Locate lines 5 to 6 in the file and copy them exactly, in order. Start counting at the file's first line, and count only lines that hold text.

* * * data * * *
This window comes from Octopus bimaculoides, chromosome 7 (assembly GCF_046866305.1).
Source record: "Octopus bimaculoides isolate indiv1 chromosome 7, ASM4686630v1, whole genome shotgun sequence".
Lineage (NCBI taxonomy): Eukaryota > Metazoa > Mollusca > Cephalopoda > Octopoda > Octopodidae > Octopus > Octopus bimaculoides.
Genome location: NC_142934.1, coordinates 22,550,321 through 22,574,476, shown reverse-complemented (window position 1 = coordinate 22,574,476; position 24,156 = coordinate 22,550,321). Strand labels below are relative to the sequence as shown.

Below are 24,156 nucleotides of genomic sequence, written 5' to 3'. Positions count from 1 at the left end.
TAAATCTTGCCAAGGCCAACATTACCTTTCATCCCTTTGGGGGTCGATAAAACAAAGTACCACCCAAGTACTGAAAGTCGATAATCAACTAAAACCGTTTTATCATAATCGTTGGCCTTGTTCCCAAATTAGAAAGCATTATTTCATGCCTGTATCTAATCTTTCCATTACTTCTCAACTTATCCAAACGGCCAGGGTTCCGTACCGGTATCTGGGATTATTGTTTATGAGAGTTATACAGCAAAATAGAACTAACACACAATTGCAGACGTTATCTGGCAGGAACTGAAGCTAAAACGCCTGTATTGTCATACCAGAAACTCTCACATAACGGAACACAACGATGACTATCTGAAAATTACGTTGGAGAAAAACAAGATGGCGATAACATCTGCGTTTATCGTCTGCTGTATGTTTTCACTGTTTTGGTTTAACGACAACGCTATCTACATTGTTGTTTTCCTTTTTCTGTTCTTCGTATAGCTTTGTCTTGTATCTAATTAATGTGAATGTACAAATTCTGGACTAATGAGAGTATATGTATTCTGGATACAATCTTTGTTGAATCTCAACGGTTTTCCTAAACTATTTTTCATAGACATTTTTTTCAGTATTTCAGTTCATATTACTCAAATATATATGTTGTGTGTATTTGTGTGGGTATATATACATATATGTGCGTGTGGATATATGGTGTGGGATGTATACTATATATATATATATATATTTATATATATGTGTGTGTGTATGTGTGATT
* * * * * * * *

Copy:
Below are 24,156 nucleotides of genomic sequence, written 5' to 3'. Positions count from 1 at the left end.
TAAATCTTGCCAAGGCCAACATTACCTTTCATCCCTTTGGGGGTCGATAAAACAAAGTACCACCCAAGTACTGAAAGTCGATAATCAACTAAAACCGTTTTATCATAATCGTTGGCCTTGTTCCCAAATTAGAAAGCATTATTTCATGCCTGTATCTAATCTTTCCATTACTTCTCAACTTATCCAAACGGCCAGGGTTCCGTACCGGTATCTGGGATTATTGTTTATGAGAGTTATACAGCAAAATAGAACTAACACACAATTGCAGACGTTATCTGGCAGGAACTGAAGCTAAAACGCCTGTATTGTCATACCAGAAACTCTCACATAACGGAACACAACGATGACTATCTGAAAATTACGTTGGAGAAAAACAAGATGGCGATAACATCTGCGTTTATCGTCTGCTGTATGTTTTCACTGTTTTGGTTTAACGACAACGCTATCTACATTGTTGTTTTCCTTTTTCTGTTCTTCGTATAGCTTTGTCTTGTATCTAATTAATGTGAATGTACAAATTCTGGACTAATGAGAGTATATGTATTCTGGATACAATCTTTGTTGAATCTCAACGGTTTTCCTAAACTATTTTTCATAGACATTTTTTTCAGTATTTCAGTTCATATTACTCAAATATATATGTTGTGTGTATTTGTGTGGGTATATATACATATATGTGCGTGTGGATATATGGTGTGGGATGTATACTATATATATATATATATATTTATATATATGTGTGTGTGTATGTGTGATT